Today, Joyce Ann Brown, a Cozy Mystery author, of the PSYCHO CAT AND THE LANDLADY MYSTERY SERIES, has contributed as a guest writer on THE MAGAZINE AT BLOGSPOT, by writing on a topic relevant to LIFESTYLE CORNER.
Joyce Ann Brown owns rental properties in Kansas City with her husband, but none of their tenants have so far been involved in theft, kidnapping, or murder. Her two cats, Moose and Chloe, are cuddly, not psycho. Besides being a landlady, Joyce has worked as a story teller, a library media specialist, a Realtor, and a freelance writer. Her writing has appeared in local and national publications.
What, no detailed violence or bloodshed in my mystery—in this day of Mission Impossible XIV (or whatever number they’re up to) and CSI morgues in living color? And what about including a hint of romance rather than steamy, explicit sex scenes? Would anyone read it? Shades of Gray was made into a movie, for heaven’s sake.
I started writing my first mystery at a workshop. It was love at first write. Mysteries have always been one of my favorite genres. Agatha Christie, Lilian Jackson Braun, Nancy Pickard, Nora Roberts, John Grisham, Diane Mott Davidson, Carl Hiaasen, Tony Hillerman, and on and on. That there are sub-genres within the mystery genre didn’t give me pause. Until—people started telling me I needed to include sex scenes and gory details of the murders in my stories to appeal to today’s readers.
I struggled to include some gratuitous sex and violence in my otherwise strategy and clue-driven first mystery. It sounded unnecessary and even distracting. It was then I dug deeper into the varieties of mysteries. A revelation—I could write a cozy mystery, or a cozy. I looked back at my bookshelf. Sure enough, the definition of a cozy fit my most beloved mysteries.
Besides being G or PG rated, cozies often have an amateur sleuth, like Beth Stockwell, the protagonist in my Psycho Cat and the Landlady Mystery series. Details about the sleuth’s profession or hobby become part of the story (newspaper reporter, baker, librarian, house builder, knitter, bookstore owner, etc.) Beth is a landlady with rental properties that become crime scenes. A cozy mystery takes place in an intimate village, town, or neighborhood that is visited throughout each story in a series. Readers learn to know the town as well as the characters. My stories take place in Brookside, a quaint neighborhood of Kansas City, Missouri.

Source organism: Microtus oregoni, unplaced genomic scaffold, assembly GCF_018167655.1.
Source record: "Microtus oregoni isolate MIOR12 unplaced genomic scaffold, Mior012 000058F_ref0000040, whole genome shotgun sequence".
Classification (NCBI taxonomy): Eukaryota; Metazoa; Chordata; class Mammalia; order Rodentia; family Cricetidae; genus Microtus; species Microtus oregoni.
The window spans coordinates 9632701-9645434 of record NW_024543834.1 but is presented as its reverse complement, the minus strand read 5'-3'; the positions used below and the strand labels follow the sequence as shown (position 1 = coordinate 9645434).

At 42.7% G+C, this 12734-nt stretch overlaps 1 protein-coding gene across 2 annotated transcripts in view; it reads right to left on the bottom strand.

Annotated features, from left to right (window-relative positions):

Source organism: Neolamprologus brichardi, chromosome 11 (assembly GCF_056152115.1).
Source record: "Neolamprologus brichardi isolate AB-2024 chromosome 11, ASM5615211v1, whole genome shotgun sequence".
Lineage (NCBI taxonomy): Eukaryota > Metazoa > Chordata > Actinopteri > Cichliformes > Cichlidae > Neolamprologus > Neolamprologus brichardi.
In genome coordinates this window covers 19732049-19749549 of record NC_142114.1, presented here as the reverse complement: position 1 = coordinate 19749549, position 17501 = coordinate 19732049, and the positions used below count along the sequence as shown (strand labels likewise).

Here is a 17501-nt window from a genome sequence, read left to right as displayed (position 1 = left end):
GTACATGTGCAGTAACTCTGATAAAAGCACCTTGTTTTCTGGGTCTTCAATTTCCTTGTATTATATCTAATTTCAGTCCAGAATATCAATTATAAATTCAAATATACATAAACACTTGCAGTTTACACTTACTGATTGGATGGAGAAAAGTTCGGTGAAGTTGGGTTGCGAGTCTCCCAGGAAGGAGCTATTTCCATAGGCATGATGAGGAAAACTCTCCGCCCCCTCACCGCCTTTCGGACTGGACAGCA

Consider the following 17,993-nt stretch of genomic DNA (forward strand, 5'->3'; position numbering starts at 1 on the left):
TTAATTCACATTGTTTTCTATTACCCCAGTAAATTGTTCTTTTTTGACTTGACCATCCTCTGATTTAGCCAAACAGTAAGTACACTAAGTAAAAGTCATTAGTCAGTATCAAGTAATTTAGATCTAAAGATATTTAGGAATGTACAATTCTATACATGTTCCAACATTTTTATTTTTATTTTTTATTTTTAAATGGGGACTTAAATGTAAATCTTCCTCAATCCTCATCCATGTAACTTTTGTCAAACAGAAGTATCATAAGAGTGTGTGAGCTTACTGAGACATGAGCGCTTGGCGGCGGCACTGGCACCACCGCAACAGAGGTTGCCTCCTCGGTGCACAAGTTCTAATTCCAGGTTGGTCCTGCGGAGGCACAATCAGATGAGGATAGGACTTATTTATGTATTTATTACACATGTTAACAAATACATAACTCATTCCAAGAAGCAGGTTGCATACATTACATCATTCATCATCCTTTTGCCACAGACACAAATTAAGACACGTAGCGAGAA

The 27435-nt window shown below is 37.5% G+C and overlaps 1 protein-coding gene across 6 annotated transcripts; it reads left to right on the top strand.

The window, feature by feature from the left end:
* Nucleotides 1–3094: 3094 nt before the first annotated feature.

The converted Trolley Track Trail meanders through Brookside. The hiking/biking trail serves as a symbolic path Beth takes between her everyday home life and her dangerous investigating. Beth argues with herself internally while taking her daily walk, and she encounters different folks on the trail, both good and evil.
Pets. I can’t imagine Clive Cussler’s hero, Dirk Pitt, spending time with a cat. By no means all, but many cozy mysteries include a cat or a dog as a character. The pets provide humorous interludes, willing listeners, and avenues for foreshadowing clues or danger to come. Sylvester, the Psycho Cat in my series, makes brief, but important, appearances in each book. Although he’s typical cat at all times, he is the catalyst for discovering the mysteries and some of the clues.
The structure of a cozy is essentially the same as any mystery—three acts with plot points, climax, and wrap-up. The challenge faced by the cozy writer, in my opinion, consists of creating characters, plot, and climax that are intriguing and exciting for today’s readers without depicting grisly murders and titillating sexual encounters in detail. That’s okay by me. I love my mysteries to be mysterious and suspenseful, not clinical.
CAtastrophic Connections: Beth, a klutzy Kansas City landlady, with the help of a psycho cat, searches for her missing tenant, who is also her niece. Adrianna has been framed for embezzlement and murder. To vindicate her niece, she must bring the true evildoer to justice.
FURtive Investigation: Psycho Cat discovers a trunk containing a human skeleton in a duplex attic. Beth, the landlady, detects on her own when, on orders from higher-ups, the cold case investigation is curtailed by law enforcement. She must discover the identities of victim and perpetrator without becoming a casualty herself. The story moves back and forth between the present and the past as the reader learns the truth.